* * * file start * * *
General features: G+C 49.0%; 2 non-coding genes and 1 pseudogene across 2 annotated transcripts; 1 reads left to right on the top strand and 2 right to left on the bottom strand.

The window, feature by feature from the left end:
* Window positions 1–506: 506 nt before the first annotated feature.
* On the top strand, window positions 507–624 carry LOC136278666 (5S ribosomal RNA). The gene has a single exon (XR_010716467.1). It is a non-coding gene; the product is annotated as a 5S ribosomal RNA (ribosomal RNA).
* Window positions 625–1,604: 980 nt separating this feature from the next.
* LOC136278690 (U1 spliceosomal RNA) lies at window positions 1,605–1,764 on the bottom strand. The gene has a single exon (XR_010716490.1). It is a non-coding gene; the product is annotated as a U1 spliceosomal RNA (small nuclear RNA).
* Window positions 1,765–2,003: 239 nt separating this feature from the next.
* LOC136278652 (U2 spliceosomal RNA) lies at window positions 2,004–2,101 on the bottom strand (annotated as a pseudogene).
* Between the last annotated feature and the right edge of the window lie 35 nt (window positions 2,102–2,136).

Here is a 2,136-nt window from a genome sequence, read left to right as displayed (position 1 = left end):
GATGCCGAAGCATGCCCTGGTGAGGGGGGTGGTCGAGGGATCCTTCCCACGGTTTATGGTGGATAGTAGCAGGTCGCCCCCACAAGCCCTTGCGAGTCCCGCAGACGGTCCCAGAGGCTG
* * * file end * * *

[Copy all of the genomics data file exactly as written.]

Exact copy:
General features: G+C 49.0%; 2 non-coding genes and 1 pseudogene across 2 annotated transcripts; 1 reads left to right on the top strand and 2 right to left on the bottom strand.

The window, feature by feature from the left end:
* Window positions 1–506: 506 nt before the first annotated feature.
* On the top strand, window positions 507–624 carry LOC136278666 (5S ribosomal RNA). The gene has a single exon (XR_010716467.1). It is a non-coding gene; the product is annotated as a 5S ribosomal RNA (ribosomal RNA).
* Window positions 625–1,604: 980 nt separating this feature from the next.
* LOC136278690 (U1 spliceosomal RNA) lies at window positions 1,605–1,764 on the bottom strand. The gene has a single exon (XR_010716490.1). It is a non-coding gene; the product is annotated as a U1 spliceosomal RNA (small nuclear RNA).
* Window positions 1,765–2,003: 239 nt separating this feature from the next.
* LOC136278652 (U2 spliceosomal RNA) lies at window positions 2,004–2,101 on the bottom strand (annotated as a pseudogene).
* Between the last annotated feature and the right edge of the window lie 35 nt (window positions 2,102–2,136).

Here is a 2,136-nt window from a genome sequence, read left to right as displayed (position 1 = left end):
GATGCCGAAGCATGCCCTGGTGAGGGGGGTGGTCGAGGGATCCTTCCCACGGTTTATGGTGGATAGTAGCAGGTCGCCCCCACAAGCCCTTGCGAGTCCCGCAGACGGTCCCAGAGGCTG